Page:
1. Diet-induced thermo…what?
Diet-induced thermogenesis (DIT) is a fancy word to describe the energy we use when we eat. Every day, DIT accounts for 5-15% of our total energy expenditure and, by using energy, it also raises our body temperature. So, why not try and increase your DIT to burn a few extra calories and keep you warm, at the same time? The best way to do this is to eat three wholesome meals per day at regular intervals, and to pack lots of lean protein into each meal. This will increase the DIT of your meal, and keep you satisfied for longer. Double bonus! Interestingly, fat has the lowest DIT of the three major macronutrients (protein, carbohydrates and fats), so our temptation to eat high fat comfort foods does no favours on any level.
2. Spice things up
We’ve all experienced the sweats when eating a very spicy curry, and you don’t need me to tell you hot chillies and cayenne pepper can warm you up from the inside. But it doesn’t stop there. Chilli, cinnamon, garlic, ginger and turmeric are rich in antioxidants, and are easily added to lots of dishes for a winter-warming health and taste boost. Better still, a recent study showed that black pepper, cayenne pepper, cinnamon, ginger, turmeric, oregano and rosemary exhibit prebiotic potential, by encouraging the growth of good gut bacteria, and suppressing the growth of bad gut bacteria. What better time to start spicing things up, than in the colder, darker, bug-ridden months?
3. Slow it down
Slow cookers are perfect for creating easy, healthy and comforting family meals, without slaving over a hot stove. They’re a great way to use up leftover veg too, and you don’t even need to follow a recipe to make delicious creative dishes. Just throw in loads of veg, meat/fish/pulses, stock and/or tinned tomatoes, a sprinkle of herbs, spices and seasoning, and you can’t really go wrong! Not to mention the amazing smell it infuses throughout your home, tantalising your taste buds in anticipation. Bliss! Plus, you can cook in bulk and have a super quick hot meal option on hand, for when you need it most. So dust off that old slow cooker in your cupboard and start slow-cooking!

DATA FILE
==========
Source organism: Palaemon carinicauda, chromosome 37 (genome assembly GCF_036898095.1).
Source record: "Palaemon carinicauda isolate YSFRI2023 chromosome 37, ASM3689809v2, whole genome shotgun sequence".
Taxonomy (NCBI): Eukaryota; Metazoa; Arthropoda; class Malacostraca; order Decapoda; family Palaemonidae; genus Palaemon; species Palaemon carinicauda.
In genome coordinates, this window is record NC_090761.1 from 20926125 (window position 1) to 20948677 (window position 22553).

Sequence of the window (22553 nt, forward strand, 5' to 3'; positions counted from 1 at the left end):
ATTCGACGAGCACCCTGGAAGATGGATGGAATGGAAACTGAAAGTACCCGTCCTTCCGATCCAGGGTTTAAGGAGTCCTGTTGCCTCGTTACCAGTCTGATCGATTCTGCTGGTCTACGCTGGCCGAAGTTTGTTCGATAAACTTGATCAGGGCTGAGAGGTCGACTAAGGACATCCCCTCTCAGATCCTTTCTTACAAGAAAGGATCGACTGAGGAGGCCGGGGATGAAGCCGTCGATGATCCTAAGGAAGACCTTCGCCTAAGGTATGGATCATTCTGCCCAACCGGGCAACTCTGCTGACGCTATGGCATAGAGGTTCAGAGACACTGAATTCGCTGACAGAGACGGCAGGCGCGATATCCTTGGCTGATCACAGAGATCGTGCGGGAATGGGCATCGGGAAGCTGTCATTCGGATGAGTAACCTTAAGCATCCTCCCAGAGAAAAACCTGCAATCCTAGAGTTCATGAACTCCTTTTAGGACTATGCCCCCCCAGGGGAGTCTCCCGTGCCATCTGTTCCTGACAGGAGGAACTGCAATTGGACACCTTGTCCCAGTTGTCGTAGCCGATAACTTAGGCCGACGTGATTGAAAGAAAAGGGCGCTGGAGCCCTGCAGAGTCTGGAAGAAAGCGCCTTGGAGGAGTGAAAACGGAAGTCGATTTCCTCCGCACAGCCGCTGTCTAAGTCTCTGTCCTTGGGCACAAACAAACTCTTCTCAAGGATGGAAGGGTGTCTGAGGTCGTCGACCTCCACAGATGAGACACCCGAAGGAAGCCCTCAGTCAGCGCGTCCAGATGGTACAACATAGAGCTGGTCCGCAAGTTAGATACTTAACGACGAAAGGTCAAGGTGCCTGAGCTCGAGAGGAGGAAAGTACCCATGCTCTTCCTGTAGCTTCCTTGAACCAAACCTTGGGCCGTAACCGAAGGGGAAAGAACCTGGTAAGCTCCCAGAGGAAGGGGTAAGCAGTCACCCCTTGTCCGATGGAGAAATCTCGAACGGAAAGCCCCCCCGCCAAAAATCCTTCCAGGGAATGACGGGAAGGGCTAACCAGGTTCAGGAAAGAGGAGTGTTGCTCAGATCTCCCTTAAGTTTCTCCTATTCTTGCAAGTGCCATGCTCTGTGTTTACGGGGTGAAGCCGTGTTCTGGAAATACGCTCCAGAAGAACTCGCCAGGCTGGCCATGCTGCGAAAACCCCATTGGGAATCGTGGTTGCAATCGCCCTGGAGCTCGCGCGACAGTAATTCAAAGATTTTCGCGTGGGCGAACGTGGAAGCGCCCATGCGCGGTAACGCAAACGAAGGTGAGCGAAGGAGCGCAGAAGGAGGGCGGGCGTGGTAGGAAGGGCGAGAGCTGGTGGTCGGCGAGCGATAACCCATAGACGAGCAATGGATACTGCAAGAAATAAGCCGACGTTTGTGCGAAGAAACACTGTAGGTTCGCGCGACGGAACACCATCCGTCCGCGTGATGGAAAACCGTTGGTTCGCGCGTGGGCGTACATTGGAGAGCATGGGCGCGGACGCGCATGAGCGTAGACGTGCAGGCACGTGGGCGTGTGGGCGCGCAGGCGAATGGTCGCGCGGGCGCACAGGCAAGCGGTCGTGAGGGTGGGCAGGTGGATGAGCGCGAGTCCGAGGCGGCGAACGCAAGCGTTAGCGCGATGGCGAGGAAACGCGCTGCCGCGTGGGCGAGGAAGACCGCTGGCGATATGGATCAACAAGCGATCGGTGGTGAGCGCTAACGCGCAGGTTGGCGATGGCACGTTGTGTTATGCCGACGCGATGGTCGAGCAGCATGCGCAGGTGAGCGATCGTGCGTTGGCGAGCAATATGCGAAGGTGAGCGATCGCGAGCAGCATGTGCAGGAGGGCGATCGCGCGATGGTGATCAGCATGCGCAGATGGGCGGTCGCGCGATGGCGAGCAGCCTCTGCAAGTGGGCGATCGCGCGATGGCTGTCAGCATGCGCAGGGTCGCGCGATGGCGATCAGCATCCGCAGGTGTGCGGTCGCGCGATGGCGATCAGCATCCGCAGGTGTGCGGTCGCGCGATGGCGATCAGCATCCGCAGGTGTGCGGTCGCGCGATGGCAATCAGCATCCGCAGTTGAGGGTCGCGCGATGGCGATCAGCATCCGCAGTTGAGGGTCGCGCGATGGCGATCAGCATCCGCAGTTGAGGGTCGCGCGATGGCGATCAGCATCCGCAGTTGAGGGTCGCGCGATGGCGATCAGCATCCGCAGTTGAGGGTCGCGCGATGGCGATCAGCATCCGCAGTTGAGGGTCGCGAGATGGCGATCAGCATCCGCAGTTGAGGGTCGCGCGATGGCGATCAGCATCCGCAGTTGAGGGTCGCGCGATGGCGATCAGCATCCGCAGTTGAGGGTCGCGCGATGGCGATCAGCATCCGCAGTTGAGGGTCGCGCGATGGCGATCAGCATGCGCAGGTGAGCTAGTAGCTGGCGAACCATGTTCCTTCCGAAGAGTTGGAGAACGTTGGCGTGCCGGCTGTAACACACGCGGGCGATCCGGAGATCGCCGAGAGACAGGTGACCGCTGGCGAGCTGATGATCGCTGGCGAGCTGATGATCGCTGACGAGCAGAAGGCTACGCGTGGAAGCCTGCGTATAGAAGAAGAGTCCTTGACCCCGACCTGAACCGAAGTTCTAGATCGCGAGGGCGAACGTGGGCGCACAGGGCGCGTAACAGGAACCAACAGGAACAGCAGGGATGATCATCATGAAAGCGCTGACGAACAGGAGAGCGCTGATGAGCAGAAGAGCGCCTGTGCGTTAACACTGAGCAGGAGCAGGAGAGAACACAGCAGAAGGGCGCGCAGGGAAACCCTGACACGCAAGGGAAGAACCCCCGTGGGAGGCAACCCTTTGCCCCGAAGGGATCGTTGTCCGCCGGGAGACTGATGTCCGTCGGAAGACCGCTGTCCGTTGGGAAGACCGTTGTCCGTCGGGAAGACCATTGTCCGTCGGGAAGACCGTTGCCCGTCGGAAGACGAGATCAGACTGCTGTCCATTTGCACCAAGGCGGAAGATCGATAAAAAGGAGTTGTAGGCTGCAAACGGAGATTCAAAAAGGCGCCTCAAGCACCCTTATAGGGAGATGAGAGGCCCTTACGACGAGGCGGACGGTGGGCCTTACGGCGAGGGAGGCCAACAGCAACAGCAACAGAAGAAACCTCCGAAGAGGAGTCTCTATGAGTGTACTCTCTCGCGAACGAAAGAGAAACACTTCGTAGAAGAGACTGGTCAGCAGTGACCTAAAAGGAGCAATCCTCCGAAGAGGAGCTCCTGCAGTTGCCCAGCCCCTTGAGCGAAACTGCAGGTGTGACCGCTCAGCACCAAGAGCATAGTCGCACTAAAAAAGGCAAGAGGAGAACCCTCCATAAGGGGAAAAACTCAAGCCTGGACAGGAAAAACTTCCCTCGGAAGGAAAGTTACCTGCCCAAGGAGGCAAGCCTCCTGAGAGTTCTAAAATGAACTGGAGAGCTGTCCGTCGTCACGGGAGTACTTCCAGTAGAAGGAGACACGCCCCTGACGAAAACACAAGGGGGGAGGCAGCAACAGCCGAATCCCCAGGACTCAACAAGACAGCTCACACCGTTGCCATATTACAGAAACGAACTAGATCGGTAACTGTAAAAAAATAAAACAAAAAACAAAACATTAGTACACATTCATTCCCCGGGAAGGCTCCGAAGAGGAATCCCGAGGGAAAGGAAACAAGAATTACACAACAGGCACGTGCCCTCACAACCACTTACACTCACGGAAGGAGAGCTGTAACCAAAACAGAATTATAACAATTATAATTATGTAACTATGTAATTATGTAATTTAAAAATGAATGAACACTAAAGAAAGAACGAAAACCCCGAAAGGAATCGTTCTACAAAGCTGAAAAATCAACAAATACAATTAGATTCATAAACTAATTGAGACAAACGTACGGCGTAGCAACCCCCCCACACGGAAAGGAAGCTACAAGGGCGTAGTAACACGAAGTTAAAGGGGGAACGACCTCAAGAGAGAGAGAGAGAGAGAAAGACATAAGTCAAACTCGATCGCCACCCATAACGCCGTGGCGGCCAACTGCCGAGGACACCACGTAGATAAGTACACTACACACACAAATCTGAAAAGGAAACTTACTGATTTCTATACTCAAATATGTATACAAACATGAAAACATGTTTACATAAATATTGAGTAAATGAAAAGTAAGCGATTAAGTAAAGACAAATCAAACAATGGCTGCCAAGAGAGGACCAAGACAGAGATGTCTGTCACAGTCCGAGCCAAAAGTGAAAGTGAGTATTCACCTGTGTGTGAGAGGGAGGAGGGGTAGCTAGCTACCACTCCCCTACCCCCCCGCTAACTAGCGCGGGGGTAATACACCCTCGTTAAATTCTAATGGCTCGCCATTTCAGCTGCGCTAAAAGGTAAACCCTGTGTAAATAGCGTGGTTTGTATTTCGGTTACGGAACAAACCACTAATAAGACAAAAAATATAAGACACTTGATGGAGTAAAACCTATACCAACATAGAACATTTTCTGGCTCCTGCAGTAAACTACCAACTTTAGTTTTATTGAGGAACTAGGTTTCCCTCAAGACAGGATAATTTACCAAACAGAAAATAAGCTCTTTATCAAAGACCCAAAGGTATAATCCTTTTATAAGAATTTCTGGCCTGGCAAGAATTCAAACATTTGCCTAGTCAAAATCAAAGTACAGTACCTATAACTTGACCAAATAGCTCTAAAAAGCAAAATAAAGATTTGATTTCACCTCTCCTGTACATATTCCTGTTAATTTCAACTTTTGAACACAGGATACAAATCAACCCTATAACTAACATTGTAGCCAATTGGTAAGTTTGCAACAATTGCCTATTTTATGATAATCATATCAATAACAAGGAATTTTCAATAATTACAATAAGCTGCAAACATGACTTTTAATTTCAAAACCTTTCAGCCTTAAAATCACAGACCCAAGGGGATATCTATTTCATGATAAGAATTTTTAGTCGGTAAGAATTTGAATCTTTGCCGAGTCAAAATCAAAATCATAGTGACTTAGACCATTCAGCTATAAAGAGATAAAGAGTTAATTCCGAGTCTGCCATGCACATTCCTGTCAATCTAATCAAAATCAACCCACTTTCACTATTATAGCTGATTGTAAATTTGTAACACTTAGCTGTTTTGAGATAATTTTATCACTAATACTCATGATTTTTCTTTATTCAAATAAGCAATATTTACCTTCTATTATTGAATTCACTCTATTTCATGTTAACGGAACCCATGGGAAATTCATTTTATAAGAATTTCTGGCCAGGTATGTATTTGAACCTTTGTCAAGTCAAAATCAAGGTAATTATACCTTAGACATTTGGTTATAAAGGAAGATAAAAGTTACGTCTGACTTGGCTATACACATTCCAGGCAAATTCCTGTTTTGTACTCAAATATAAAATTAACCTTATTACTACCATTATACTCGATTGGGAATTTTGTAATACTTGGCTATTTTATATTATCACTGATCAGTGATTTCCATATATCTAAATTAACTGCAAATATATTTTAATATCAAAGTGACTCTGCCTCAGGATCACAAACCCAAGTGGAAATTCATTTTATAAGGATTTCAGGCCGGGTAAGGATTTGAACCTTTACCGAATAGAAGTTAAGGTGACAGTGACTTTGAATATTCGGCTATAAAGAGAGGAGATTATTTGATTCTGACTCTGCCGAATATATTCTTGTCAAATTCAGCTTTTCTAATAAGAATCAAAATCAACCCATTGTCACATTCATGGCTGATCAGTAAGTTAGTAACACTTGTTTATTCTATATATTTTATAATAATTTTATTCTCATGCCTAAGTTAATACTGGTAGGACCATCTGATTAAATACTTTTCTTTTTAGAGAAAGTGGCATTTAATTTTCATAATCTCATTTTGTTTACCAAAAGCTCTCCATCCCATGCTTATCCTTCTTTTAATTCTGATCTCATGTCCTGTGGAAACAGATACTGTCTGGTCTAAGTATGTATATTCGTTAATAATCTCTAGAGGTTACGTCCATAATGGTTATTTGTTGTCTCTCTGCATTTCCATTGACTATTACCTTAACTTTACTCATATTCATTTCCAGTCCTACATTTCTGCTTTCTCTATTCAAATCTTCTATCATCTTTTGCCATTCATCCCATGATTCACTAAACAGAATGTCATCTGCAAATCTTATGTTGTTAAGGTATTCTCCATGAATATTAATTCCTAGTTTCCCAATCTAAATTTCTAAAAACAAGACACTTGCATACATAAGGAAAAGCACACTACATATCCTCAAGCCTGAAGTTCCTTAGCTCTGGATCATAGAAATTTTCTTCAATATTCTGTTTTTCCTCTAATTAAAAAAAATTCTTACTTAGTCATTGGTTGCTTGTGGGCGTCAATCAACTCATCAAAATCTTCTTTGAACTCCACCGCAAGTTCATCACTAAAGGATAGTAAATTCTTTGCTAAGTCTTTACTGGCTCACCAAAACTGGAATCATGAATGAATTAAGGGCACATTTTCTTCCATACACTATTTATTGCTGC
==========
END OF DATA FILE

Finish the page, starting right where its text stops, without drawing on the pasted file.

4. Sleep & snack well
It’s no secret scheduling a healthy snack in between meals helps stave off unhealthy food cravings. But that’s only half the battle. Research shows that just a single night of “modest sleep reduction” can have a profound effect on eating patterns, leading to significantly increased hunger, food cravings, portion sizes and food rewards (e.g. milk chocolate) being consumed. Even with the best will, healthy eating plans are hijacked by a bad night’s sleep. So, be sure to prioritise sleep above all else. And schedule some healthy snacks to stop you raiding the cupboards or picking at the kids’ dinner, before sitting down for your own. Try some fruit dipped in no-added sugar nut butters, spiced and roasted chickpeas, vegetable sticks with homemade houmous or our very own cocoa bliss balls.
5. Seek out the sun
Getting outside for a stroll in the sun, whenever you can catch it, has several benefits: a free dose of Vitamin D, which one in five of us is short of; a bit of exercise to warm up the bones; and the release of mood-boosting serotonin, to stave off seasonal affective disorder (also known as “winter depression”). This critical hormone affects our mood, appetite and sleep patterns, and is released when sunlight reaches our eyes. As more of us work from home, and we approach the shortest days of the year, it’s essential we all make the most of any rays of sunshine, for an all-round health boost.
6. Stay hydrated
Water is the most important single “nutrient” our body needs to survive. Without water, we’d die in three days; without food, we’d survive up to two months. That says it all, doesn’t it? In winter, it’s easy to forget to drink, as we’re not obviously losing water or sweating like we do in summer. Plus, we may not feel as thirsty. Good hydration is critical to regulating our body temperature, as well as maintaining our immune system, gastrointestinal health, muscle function and mood. It can also affect our appetite, as thirst signals are often confused with hunger. So whenever you’re hungry, have a glass of water or a cup of herbal tea, before you reach for those snacks. Aim for eight to ten cups of fluid a day, even if you don’t feel thirsty. Your body will thank you for it.